3D Reconstruction

3D reconstruction was difficult to accomplish initially because OCT line scans provide details in vertical fashion only at specified points, with no information about the intervening areas. Recreating 3D models requires the use of interpolation techniques to provide details about the missing data29 in order to produce additional information about CNV, drusen, and changes in choroidal vasculature in eyes with CSCR and/or PCV.30

Widefield Imaging

Widefield imaging enables us to study the perimacular and peripheral choroid at the same level of detail as the macular choroid.31-33 Widefield choroidal thickness, choroidal vascularity, and choroidal layer analysis can provide clinicians with details of the peripheral choroid in normal eyes and in eyes with pathologic lesions that are better than what was possible previously.31,32


OCTA is a noninvasive test that can be helpful in identifying CNV and monitoring its progression or regression after treatment. Quiescent CNV lesions located below the RPE in eyes with AMD display no leakage on standard fluorescein angiography (FA) and no subretinal or intraretinal fluid on OCT.34,35 A small number of these eyes may develop exudation with time, necessitating treatment.36 Using en face OCTA, automated quantification of CNV can be accomplished with good reproducibility, comparable to that of manual delineation.37,38 Choroidal voids denoted on OCTA indicate areas of reduced blood flow in the choriocapillaris. These voids can be present in various degenerative chorioretinal disorders including high myopia, retinitis pigmentosa (RP), Stargardt disease, and DR (Figure 3).39-42

Figure 3. OCTA scans of nonproliferative DR (A) and proliferative DR (B). Choriocapillary voids are more prominent in the eye with proliferative DR.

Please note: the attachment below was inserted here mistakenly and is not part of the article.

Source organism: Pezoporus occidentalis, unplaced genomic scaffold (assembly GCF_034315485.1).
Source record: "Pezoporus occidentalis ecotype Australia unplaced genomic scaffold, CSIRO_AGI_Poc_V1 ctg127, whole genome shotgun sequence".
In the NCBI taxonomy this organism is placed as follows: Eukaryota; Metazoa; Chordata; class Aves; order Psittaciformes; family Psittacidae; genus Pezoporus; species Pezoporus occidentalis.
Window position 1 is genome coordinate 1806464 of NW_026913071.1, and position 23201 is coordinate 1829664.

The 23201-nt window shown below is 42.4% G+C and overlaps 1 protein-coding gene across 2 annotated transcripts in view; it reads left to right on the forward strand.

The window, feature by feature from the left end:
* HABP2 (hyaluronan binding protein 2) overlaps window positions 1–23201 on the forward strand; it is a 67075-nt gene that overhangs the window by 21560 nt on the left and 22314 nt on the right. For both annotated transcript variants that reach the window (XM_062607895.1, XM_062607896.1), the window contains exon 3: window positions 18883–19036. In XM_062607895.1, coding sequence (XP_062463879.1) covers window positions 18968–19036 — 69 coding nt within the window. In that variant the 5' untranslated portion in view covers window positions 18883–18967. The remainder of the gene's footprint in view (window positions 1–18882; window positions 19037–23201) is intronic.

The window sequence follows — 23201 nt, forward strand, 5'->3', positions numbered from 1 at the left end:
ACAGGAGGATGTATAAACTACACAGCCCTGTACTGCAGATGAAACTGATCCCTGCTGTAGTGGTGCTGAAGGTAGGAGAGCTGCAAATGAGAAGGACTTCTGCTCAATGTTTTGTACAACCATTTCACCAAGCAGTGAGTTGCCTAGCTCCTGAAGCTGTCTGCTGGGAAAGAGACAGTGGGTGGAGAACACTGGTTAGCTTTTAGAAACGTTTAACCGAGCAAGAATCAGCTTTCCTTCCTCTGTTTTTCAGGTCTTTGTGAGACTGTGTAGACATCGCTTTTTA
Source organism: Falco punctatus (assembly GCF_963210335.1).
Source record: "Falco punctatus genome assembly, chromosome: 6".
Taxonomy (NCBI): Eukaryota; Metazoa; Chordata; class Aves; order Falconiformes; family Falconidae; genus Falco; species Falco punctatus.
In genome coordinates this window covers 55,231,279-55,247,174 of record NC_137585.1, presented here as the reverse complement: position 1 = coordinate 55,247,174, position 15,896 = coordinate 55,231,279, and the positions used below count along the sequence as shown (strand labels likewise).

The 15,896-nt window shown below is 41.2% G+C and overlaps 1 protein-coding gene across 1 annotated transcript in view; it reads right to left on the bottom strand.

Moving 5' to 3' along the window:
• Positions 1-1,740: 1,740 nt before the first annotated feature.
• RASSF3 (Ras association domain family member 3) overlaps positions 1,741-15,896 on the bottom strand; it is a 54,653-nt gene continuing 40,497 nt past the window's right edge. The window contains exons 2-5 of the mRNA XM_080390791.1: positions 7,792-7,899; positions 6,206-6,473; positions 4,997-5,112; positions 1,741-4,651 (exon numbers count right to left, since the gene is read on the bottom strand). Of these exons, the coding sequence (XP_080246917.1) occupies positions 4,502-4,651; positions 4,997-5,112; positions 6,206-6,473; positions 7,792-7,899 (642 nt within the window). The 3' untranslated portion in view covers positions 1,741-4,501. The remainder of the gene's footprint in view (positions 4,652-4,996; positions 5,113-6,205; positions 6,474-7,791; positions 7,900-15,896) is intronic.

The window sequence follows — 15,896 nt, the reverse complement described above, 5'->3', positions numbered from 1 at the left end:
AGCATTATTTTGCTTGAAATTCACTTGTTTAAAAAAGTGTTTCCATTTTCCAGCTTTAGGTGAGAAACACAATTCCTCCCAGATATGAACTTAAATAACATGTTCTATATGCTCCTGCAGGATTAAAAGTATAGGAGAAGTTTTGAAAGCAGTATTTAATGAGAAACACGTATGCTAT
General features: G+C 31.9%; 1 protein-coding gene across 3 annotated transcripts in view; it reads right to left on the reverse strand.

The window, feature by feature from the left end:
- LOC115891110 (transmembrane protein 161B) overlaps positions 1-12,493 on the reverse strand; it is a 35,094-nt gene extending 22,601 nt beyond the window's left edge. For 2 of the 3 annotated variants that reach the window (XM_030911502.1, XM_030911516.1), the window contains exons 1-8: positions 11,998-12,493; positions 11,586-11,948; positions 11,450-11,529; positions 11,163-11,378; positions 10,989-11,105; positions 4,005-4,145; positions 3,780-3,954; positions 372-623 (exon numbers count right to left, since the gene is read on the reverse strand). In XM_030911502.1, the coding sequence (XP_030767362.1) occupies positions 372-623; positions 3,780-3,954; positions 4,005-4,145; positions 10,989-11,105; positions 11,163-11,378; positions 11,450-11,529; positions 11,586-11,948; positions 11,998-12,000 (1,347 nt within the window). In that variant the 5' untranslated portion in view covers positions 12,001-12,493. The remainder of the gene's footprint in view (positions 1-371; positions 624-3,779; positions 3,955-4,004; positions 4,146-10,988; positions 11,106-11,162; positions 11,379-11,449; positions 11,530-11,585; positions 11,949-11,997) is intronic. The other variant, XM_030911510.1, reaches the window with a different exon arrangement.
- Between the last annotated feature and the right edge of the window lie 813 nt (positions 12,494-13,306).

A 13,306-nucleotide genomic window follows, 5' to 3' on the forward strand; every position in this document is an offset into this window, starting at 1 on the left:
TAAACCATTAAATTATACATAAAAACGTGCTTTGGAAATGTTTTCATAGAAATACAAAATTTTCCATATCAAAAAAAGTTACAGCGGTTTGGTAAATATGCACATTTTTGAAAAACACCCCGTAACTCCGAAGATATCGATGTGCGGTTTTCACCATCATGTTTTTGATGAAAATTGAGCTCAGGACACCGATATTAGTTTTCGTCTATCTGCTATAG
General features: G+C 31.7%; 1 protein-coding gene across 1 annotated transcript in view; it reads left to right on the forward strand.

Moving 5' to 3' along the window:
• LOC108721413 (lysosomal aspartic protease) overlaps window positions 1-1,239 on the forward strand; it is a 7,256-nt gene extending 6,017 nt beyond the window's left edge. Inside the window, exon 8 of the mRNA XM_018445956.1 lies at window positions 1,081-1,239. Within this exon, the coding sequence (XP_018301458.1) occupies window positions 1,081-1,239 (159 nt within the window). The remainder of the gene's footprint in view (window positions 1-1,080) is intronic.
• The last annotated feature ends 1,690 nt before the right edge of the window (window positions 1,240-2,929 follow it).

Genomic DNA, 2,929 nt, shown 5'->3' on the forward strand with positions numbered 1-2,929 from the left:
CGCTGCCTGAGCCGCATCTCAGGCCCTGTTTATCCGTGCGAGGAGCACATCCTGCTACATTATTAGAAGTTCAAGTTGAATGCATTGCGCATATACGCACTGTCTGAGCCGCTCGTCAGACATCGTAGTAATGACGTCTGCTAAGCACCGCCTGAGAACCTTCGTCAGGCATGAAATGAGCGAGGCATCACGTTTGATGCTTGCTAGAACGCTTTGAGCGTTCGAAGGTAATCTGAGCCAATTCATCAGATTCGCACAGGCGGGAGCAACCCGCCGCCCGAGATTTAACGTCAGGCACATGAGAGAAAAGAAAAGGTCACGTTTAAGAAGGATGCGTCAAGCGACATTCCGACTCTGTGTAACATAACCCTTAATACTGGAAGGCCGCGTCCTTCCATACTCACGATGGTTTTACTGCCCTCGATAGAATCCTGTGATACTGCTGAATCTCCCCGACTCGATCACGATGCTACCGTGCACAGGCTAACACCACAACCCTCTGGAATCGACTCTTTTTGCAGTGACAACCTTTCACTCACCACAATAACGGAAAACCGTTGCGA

Adaptive Optics OCTA

AO-OCTA provides a detailed view of the choriocapillaris simulating histologic sections, along with morphometric parameters including RPE-choriocapillaris depth separation and capillary density, diameter, and length per unit area.43


Numerous new disease entities and clinical anomalies have been described thanks to the information obtained from the novel imaging techniques discussed above.

Figure 4. This SS-OCT B-scan passing through the vertical meridian of a patient with high myopia reveals the presence of a posterior staphyloma. Dome-shaped maculopathy with associated subretinal fluid and thin choroid can also be seen.


Dome-shaped maculopathy (DSM) and staphyloma-induced serous maculopathy (SIM) are distinct choroidal contour-related anomalies in which there is an inward bulge of choroid at the macula or the edge of a staphyloma.44-46 DSM is seen most commonly in patients with high myopia and tends to be associated with chronic subretinal fluid (SRF) that is not amenable to treatment with anti-VEGF therapy (Figure 4).44 SIM is similar in pathology to DSM but is seen at the borders of a staphyloma and may or may not be associated with SRF.46

Age-Related Choroidal Atrophy

Age-related choroidal atrophy is a term coined by Richard F. Spaide, MD, to describe eyes with significant choroidal thinning. Most of these eyes had only minimal retinal or RPE changes and therefore did not qualify as having AMD. However, the choroid was significantly thinner in these eyes, which is representative of changes related to aging.3

Figure 5. SS-OCT images of disease entities related to the pachychoroid spectrum: patient with PPE with disrupted ellipsoid zone and drusen-like deposit with no subretinal fluid (A); patient with CSCR, subretinal fluid, and elongated photoreceptors (B). SS-OCT scan of a patient with PNV with subretinal pigment epithelium neovascularization, subretinal fluid, and exudation (C).

Pachychoroid Spectrum

Disease entities with abnormally thickened choroid comprise the pachychoroid spectrum. These entities were described based on distinct clinical findings obtained through the use of EDI-OCT or SS-OCT imaging. They include pachychoroid pigment epitheliopathy (PPE), CSCR, pachychoroid neovasculopathy (PNV), and PCV (Figure 5).47 An interesting finding in these eyes is the presence of pachyvessels, which are characterized by a thickened Haller layer with compression of the Sattler layer and choriocapillaris.47

Focal Choroidal Excavation

Focal choroidal excavation (FCE) is an idiopathic excavation of the macular choroid without the presence of posterior staphyloma or ectasia.6 Conforming FCE forms when the photoreceptor layer remains apposed to the RPE and extends within the concavity of FCE without
any hyporeflective space. Nonconforming FCE forms when the photoreceptor layer detaches from the RPE with the formation of a hyporeflective space.48,49